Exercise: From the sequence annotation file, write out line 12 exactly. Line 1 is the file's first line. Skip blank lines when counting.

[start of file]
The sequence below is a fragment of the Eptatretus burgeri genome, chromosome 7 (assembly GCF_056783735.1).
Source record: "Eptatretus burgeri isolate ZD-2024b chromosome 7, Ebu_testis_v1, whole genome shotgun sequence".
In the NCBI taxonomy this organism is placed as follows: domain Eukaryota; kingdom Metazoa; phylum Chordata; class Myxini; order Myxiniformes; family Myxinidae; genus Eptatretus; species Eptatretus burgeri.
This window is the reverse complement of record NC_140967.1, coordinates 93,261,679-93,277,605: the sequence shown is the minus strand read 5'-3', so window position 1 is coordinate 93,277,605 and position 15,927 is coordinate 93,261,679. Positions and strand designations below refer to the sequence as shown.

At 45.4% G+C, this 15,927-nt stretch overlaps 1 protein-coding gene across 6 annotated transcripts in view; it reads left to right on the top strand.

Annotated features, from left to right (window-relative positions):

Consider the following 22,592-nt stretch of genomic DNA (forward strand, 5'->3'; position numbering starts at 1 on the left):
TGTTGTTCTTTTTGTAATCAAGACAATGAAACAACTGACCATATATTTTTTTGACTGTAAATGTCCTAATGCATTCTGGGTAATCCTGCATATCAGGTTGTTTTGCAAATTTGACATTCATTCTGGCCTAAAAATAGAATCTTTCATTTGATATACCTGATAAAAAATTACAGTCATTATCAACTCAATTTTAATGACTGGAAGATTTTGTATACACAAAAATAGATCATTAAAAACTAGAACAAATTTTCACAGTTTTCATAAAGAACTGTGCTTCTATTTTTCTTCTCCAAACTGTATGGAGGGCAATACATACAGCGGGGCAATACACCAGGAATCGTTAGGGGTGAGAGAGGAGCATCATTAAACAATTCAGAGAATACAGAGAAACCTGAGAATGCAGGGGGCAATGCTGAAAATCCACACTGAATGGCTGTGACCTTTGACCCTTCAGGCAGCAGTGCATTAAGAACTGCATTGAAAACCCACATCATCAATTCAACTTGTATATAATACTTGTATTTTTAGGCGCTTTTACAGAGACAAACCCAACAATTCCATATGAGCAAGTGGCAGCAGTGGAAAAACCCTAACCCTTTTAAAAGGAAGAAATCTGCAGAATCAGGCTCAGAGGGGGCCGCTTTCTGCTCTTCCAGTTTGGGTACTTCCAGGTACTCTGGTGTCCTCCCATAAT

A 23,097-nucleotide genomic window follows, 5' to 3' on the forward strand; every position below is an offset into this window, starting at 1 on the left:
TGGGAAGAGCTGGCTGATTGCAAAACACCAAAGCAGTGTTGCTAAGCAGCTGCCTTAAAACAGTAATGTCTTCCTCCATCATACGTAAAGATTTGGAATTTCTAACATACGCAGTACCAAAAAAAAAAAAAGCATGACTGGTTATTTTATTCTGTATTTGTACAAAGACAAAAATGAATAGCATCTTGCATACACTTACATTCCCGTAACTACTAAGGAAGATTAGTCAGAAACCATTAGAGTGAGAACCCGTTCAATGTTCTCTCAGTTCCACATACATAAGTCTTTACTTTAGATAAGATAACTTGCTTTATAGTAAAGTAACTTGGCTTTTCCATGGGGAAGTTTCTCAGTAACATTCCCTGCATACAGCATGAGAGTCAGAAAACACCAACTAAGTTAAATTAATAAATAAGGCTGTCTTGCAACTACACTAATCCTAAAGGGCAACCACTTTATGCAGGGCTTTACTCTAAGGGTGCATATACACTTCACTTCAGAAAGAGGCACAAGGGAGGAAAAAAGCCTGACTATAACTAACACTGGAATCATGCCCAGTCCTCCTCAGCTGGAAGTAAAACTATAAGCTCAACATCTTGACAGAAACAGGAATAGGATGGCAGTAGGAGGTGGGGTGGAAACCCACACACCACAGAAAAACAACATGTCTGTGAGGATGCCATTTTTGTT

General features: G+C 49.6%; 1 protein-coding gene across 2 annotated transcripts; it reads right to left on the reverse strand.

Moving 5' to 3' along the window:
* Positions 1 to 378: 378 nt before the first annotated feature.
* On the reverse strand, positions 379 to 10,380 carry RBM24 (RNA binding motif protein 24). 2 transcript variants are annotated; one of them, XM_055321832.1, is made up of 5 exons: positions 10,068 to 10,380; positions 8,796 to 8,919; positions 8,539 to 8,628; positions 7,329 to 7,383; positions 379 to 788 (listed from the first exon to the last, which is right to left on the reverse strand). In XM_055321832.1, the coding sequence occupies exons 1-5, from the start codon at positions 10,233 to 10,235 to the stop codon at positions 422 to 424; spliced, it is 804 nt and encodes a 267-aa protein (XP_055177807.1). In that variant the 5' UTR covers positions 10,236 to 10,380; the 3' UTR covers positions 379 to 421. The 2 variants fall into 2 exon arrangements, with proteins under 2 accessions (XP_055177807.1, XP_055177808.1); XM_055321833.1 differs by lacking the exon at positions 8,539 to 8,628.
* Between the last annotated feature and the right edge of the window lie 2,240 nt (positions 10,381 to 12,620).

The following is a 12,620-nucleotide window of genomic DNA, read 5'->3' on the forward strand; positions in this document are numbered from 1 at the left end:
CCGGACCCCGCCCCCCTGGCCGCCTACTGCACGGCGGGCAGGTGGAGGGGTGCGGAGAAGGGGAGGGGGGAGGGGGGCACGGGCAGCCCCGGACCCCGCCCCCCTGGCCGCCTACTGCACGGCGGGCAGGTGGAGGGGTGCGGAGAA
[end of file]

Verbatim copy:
Moving 5' to 3' along the window: